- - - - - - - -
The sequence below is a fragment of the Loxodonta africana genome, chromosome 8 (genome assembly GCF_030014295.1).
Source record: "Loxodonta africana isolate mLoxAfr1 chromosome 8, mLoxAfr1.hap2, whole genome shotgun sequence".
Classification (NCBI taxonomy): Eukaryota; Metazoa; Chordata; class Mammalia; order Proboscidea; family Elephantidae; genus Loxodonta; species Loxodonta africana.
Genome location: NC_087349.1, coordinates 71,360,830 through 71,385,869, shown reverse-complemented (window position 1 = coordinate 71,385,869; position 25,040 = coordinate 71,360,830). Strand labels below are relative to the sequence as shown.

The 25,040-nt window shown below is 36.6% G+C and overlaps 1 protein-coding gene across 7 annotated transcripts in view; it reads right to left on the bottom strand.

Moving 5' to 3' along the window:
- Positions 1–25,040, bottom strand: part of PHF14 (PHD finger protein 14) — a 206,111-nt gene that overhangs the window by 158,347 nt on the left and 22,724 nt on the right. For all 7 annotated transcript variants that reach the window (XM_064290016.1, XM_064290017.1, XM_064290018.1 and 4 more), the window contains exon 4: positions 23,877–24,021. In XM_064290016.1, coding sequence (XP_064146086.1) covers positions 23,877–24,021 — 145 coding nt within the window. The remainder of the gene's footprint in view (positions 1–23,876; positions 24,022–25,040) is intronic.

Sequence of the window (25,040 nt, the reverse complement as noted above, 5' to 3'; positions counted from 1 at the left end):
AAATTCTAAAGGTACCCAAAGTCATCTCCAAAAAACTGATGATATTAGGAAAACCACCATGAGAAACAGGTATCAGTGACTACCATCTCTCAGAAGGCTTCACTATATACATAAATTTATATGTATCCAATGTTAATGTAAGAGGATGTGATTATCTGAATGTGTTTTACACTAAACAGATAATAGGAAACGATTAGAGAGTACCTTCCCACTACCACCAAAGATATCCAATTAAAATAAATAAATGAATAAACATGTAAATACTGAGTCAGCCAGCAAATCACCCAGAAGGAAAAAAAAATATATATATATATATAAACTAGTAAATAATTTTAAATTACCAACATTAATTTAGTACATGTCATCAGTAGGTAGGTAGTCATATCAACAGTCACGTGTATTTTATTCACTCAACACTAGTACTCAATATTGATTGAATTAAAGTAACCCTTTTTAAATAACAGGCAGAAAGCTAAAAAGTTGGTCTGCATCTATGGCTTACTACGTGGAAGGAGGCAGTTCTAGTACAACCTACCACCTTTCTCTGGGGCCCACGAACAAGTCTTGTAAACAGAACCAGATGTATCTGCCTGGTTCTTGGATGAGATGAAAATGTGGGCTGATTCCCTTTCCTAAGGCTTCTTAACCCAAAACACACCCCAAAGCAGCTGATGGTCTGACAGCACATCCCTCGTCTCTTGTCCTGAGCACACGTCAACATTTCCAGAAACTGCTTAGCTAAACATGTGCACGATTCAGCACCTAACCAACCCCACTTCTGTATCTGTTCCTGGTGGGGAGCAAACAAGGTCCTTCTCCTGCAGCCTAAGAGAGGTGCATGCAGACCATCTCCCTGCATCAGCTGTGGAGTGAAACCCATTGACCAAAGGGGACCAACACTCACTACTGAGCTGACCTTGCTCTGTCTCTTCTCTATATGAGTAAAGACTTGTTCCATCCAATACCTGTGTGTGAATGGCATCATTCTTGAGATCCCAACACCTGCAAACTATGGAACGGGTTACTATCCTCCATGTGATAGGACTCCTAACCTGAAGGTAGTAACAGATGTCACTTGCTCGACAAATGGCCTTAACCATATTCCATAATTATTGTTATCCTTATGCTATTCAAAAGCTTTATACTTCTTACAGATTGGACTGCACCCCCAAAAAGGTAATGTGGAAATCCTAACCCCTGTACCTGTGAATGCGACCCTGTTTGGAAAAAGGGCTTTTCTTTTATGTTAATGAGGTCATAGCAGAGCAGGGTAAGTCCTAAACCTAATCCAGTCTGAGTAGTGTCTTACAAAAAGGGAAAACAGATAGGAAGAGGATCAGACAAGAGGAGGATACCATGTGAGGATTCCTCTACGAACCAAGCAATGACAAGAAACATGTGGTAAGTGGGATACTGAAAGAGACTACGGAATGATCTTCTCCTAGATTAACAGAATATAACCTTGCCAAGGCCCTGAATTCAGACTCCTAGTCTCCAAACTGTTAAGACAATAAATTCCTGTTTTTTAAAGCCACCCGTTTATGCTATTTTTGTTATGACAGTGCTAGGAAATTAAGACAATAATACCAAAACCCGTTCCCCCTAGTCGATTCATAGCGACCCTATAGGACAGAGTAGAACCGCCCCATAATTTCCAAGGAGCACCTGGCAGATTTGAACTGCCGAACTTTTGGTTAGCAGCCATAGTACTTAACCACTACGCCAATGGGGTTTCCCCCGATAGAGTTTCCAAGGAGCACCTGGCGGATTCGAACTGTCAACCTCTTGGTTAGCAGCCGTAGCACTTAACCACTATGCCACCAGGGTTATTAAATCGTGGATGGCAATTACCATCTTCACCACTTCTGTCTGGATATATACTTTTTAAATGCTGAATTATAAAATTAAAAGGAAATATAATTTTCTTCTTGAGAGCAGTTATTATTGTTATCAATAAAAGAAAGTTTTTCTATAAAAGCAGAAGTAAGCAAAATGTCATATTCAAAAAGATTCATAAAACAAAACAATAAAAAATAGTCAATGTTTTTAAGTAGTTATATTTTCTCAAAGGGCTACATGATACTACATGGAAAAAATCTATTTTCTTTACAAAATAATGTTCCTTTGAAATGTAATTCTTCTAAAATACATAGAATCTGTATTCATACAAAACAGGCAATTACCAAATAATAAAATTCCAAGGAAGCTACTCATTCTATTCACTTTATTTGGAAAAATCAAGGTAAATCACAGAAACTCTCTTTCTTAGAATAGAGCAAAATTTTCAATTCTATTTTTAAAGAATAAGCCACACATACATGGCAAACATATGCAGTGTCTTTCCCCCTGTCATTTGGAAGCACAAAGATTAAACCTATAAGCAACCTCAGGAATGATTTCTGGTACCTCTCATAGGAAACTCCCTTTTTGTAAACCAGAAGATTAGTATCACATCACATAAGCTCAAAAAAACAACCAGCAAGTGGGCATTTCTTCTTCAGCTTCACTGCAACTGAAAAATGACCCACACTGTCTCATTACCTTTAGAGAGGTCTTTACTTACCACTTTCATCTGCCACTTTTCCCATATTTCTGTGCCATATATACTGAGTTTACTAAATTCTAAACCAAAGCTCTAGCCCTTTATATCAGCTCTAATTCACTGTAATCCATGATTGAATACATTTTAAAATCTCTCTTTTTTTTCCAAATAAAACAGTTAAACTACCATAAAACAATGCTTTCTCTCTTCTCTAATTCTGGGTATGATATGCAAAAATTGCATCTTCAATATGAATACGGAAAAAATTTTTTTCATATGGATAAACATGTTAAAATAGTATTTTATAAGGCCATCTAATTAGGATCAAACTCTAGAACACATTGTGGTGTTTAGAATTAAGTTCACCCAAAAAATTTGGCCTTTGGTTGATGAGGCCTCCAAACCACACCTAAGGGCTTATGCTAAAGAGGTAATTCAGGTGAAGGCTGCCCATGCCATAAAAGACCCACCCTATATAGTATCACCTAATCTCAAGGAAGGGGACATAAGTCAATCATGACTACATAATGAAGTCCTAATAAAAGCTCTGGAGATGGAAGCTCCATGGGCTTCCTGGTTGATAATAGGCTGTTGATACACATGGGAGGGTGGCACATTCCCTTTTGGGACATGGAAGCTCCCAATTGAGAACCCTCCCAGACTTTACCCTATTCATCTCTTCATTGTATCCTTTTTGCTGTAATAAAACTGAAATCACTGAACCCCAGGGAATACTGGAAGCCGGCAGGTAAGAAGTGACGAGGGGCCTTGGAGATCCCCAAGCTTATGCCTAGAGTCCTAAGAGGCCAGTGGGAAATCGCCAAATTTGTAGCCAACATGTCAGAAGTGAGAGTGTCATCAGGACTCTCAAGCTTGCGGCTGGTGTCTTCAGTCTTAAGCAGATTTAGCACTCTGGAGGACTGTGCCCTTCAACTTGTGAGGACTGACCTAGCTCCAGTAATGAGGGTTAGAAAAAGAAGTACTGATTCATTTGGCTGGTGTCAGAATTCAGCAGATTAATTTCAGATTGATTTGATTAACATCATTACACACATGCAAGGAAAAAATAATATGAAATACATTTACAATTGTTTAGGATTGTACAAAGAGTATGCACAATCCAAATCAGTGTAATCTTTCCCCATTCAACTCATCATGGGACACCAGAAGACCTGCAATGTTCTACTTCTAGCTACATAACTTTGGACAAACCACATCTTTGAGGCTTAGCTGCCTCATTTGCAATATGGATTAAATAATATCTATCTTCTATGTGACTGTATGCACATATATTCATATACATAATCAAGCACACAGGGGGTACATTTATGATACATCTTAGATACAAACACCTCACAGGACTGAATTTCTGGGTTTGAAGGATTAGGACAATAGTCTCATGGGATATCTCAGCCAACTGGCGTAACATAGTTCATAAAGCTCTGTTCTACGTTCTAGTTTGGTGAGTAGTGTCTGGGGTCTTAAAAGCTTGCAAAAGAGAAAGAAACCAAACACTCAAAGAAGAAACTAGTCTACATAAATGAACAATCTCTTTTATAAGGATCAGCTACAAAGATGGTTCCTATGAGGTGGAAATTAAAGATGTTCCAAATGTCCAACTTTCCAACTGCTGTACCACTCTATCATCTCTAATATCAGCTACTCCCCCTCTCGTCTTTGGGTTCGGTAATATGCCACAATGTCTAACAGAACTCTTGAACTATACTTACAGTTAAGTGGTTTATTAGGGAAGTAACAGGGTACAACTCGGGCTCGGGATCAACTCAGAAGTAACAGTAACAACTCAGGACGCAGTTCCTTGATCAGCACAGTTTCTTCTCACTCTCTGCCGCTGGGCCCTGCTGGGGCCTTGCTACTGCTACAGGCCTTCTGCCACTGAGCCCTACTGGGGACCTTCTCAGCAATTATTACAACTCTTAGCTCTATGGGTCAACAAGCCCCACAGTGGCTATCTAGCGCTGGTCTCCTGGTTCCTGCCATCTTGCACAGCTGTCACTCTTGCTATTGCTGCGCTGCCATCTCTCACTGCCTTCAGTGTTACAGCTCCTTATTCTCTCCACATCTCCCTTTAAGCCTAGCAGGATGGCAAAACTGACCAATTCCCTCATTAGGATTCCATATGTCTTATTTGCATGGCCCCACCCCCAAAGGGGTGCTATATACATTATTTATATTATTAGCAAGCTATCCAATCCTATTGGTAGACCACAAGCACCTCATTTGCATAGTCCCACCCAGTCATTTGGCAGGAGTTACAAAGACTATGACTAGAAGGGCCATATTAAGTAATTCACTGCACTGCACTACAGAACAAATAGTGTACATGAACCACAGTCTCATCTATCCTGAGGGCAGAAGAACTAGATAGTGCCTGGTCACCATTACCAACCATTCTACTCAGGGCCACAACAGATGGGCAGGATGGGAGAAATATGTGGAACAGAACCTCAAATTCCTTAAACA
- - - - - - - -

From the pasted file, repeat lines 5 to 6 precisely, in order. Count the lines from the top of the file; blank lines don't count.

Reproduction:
The 25,040-nt window shown below is 36.6% G+C and overlaps 1 protein-coding gene across 7 annotated transcripts in view; it reads right to left on the bottom strand.

Moving 5' to 3' along the window: